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237 posts from March 2008

March 26, 2008

Crist to Realtors: Keep on keepin' on

Gov. Charlie Crist painted a bright picture of Florida's housing market Wednesday during a gathering of the Florida Association of Realtors at the Capitol.

He thanked the real estate agents for their influence in helping pass the property tax amendment that Florida voters approved on Jan. 29.

Besides property tax reductions allowed by the amendment, it also provides Florida homeowners with portability savings if they move into a pricier home. So far, 5,000 Broward County homeowners have applied for portability savings, and Crist said he's working to find out how many have applied statewide.

"It's all because of you," Crist said from the Capitol steps, adding that Florida needs Realtors now more than ever as the state's population has topped 19 million.

One state agency whose days may be numbered

As it has done several times in the last few years, the Florida House is once again targeting the Parole Commission for extinction. But this year's proposal is a bit different than past attempts. Instead of completely blowing up the commission and farming out its jobs to various state and local agencies, the House proposal calls for changing the commission to the Parole Board and housing it within the Department of Corrections.

Even though House staff said the proposal does not envision the cutting of any positions, Monica David, the chairman of the commission expressed alarm over the proposal. But Rep. Dick Kravitz, after taking questions for a few minutes, called on members to vote the legislation out of the Safety and Security Council, which they did by a largely party-line vote.

Martinez says he's no Don Quixote on class size

Roberto Martinez, Miami laweyer and sponsor of the Taxation and Budget Reform Commission proposal to amend the Constitution to freeze class size caps and give school districts more flexibility says he will have the measure postponed at today's meeting of the commission, instead of taking a vote to revive it.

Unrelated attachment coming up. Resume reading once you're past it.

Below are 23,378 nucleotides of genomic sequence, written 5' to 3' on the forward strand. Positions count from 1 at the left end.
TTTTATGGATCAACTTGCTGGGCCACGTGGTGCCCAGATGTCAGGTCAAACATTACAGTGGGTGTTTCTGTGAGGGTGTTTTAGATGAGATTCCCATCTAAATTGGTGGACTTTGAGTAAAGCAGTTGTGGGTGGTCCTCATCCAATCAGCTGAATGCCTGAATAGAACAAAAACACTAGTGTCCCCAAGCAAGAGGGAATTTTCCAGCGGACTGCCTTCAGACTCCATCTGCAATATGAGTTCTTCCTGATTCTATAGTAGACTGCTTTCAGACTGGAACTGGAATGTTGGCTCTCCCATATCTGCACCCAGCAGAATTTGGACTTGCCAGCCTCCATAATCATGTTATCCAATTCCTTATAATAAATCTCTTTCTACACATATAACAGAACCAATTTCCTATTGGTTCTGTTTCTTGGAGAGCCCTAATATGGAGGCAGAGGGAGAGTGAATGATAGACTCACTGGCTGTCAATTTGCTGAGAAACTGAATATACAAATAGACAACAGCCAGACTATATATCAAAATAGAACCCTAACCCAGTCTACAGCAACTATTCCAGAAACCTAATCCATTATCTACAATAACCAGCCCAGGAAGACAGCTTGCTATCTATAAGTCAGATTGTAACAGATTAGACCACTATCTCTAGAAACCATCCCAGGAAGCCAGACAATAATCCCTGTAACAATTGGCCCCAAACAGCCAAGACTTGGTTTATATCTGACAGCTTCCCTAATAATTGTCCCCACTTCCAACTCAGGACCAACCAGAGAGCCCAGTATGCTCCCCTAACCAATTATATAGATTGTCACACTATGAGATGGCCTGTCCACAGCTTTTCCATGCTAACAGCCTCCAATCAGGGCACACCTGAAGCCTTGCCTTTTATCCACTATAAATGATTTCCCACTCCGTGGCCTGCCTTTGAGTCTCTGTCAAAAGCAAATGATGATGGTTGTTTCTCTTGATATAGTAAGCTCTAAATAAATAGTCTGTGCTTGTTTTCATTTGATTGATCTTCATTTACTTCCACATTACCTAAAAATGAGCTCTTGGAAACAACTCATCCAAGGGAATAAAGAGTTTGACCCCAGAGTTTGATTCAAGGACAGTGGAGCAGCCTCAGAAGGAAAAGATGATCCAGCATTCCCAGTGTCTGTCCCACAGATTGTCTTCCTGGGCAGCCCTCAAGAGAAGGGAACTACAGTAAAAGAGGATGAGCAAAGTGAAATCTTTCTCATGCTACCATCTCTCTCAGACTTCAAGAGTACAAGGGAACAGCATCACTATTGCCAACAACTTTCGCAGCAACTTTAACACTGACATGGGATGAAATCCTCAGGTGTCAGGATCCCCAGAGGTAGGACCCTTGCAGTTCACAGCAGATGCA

The panel last week rejected the amendment on a narrow vote and was left open to a revote at today's meeting when Commissioner Richard Corcoran, who voted against it, asked that it be reconsidered.

"I have no interest in being Don Quixote on this,'' he told the Herald. "A constitutional amendment is too expensive to pursue.'' He said only if school boards and superintendents ask to take it up will he continue to pursue it at a future meeting.

Conservative Colorado soccer Mom warns: Don't make our mistake

Kristie Hargrove calls herself a "typical soccer Mom," who is a "fiscally conservative Republican" that would have supported the Colorado tax cap passed in 1992 if she had been living there then. She and her family moved to Crested Butte in 1993 and by 2003, the state had gone drastically down hill.

"My daughter came home from school and said, I'm just freezing'' Hargrove recalled at a briefing in House Democratic Leader . The school board had decided that in order to save money, thermostats would be lowered significantly and students would just have to wear their jackers. Hargrove, a bookkeeper for her family building contracting company, demanded to see the books. "There was no money but we didn't know why."

After further investigation, she realized that the 10-year-old constitutional amendment, known as the Taxpayer's Bill of Rights known as TABOR which imposed strict limits on Colorado state and local spending meant that the legislature was forced to scale back dramatically school money. "I'm just your average citizen that goes and votes,'' she said. She thought that when she elected legislators, she could hold them accountable for decisions they made. But the TABOR proposal, written into the constitution, "has taken it out of their hands.''

"The sound bite is so easy: 'Just say no, it's your dough','' she said. "It's been devastating for us.'' To get out from under the cap, she said, local government "de-bruced" -- that's the jargon they use referring to the author of the TABOR idea, Bruce xxx. Local governments voted to exceed the caps, then raised fees and property taxes and created special taxing districts to pay for needs.